School of Engineering and Materials Science
Research Student Awards
PhD Thesis: Single Polymer Composites Based on Polypropylene: Processing and Properties
Author: ALCOCK, Benjamin
Supervisor(s): Ton Peijs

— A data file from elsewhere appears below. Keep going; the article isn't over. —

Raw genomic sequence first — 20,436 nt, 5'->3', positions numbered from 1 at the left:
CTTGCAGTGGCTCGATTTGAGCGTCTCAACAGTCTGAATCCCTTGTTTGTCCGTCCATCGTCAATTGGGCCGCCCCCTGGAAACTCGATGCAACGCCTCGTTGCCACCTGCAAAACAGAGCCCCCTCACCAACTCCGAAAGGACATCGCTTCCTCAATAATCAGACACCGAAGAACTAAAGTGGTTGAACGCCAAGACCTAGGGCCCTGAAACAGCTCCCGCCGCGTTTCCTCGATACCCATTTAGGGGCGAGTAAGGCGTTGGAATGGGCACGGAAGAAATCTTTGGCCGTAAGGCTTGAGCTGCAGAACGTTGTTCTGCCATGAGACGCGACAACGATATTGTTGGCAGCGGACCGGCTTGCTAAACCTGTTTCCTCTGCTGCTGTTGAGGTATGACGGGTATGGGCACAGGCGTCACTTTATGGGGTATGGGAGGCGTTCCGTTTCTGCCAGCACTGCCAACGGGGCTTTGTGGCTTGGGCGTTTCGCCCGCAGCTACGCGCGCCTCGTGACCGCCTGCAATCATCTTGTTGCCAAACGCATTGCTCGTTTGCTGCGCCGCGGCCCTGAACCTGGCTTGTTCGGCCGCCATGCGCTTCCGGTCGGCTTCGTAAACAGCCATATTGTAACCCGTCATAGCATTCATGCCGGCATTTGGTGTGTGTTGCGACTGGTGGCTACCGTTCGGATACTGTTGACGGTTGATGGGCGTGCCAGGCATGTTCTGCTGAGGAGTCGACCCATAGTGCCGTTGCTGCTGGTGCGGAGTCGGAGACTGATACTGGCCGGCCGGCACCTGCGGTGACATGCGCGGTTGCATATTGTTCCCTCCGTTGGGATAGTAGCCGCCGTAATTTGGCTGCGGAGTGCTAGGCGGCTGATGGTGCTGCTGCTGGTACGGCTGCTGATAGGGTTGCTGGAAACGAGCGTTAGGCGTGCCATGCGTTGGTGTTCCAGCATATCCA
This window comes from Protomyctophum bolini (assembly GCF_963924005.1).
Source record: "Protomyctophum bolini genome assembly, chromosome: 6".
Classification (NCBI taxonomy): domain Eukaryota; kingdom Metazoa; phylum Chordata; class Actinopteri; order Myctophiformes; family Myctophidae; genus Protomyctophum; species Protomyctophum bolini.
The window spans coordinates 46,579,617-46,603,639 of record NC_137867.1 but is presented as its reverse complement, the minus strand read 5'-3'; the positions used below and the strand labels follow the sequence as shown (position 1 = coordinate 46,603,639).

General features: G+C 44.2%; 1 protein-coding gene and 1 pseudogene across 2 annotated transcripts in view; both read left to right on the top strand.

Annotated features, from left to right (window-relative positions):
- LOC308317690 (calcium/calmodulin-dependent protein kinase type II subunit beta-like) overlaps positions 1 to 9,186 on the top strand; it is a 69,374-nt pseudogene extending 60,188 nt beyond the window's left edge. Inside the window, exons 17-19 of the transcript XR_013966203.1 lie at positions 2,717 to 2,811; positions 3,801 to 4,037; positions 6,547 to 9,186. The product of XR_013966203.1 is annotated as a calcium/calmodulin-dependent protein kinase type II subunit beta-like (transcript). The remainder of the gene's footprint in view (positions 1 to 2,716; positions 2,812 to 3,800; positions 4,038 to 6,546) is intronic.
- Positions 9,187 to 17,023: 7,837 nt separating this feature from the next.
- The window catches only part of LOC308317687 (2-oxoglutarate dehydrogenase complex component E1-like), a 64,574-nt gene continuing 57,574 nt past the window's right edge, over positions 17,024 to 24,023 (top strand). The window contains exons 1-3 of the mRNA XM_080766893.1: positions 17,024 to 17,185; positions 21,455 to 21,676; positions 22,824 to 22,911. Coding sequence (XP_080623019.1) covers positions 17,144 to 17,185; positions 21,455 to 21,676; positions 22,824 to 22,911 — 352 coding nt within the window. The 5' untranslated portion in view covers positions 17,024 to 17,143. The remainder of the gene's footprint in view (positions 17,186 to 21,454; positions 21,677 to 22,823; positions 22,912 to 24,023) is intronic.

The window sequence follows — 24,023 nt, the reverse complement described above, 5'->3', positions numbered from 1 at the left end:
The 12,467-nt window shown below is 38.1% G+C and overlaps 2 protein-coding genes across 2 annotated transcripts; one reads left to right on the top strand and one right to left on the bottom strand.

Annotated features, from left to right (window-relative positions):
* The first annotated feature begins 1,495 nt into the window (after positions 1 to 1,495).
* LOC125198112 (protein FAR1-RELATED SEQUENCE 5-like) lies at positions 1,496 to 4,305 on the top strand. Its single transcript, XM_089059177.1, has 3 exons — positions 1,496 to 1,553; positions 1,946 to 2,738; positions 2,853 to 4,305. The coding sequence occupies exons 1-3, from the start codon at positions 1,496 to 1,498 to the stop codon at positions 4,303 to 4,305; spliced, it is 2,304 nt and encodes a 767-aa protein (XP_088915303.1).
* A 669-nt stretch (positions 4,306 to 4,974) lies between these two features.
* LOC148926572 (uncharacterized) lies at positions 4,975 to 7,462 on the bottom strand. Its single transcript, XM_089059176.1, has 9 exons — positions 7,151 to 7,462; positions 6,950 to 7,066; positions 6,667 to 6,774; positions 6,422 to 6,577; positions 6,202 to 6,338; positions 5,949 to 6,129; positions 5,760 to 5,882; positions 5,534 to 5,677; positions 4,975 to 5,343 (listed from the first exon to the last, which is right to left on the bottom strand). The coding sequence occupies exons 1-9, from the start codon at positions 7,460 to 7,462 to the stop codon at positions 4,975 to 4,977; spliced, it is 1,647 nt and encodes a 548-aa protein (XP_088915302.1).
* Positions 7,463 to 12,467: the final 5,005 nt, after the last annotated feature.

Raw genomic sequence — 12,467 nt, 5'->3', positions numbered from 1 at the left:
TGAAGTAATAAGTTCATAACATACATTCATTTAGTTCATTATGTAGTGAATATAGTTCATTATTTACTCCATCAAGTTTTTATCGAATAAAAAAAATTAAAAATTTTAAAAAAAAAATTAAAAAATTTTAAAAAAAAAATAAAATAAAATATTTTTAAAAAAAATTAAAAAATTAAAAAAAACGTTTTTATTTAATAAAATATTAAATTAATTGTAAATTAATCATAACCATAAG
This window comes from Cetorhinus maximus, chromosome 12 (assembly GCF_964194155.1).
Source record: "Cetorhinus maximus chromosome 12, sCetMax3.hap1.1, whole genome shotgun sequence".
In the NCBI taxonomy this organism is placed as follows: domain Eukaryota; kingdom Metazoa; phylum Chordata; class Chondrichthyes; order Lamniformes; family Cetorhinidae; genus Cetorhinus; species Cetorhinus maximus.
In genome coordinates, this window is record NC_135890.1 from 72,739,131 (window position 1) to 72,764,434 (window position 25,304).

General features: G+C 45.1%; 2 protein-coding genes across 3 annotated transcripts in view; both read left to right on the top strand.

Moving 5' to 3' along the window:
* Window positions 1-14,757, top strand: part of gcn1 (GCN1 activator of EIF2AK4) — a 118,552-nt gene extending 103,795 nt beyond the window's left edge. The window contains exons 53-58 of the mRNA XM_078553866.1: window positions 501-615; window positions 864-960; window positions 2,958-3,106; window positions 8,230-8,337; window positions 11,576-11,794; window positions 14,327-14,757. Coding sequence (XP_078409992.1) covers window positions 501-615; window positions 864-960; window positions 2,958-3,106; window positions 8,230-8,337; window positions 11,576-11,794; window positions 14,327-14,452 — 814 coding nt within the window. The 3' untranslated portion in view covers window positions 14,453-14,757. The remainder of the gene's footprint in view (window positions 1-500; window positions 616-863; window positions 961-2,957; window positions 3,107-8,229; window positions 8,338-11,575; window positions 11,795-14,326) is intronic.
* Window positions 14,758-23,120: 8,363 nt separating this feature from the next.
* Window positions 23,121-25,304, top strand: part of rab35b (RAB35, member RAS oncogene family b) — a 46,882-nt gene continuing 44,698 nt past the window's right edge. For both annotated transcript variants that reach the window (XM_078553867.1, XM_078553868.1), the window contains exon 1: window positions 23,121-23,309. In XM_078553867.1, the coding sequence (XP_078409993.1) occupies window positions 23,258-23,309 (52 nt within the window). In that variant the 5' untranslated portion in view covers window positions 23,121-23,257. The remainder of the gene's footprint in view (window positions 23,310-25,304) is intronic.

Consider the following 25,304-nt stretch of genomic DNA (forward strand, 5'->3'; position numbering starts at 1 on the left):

Isotropic polymers lack sufficient strength and stiffness for many engineering applications. In order to improve these properties polymers can be filled with structural reinforcements such as glass or natural fibres. However, current major trends focus on simple monocomponent systems in an effort to reduce costs and increase recyclability. Composite systems, by definition, must employ at least two phases with different material properties. With the introduction of careful processing routes, it has been proven possible to create a fibrous, two phase composite, in which both are polypropylene. Polypropylene can be melt spun and solid state drawn to give oriented tapes, and moduli of ~15GPa and tensile strengths of ~550MPa can be achieved. These tapes can then be oriented into sheets, either in the form of woven fabrics or unidirectional layers. These sheets form the reinforcing phase of a single polymer composite material. Such single polymer composites based on polyolefins can be produced by using a separate matrix impregnation route, but these are limited by relatively low volume fractions of reinforcement. Previous work executed at the University of Leeds showed that polymer fibres can be welded together by selective melting of the fibre exterior, but this method is limited by a small temperature processing window. By using polypropylene tapes co-extruded with a copolymer skin, it has been shown that such tapes can be welded together at temperatures far below the melting temperature of the tapes, thus ensuring that thermal relaxation of the highly oriented polymer does not occur. The temperature processing window can be widened further by constraining fibres during heating. The optimisation of the drawing and structure of these tapes, together with an investigation of the static and dynamic mechanical properties, impact resistance and interfacial properties of composites formed from these tapes, are investigated in this thesis.
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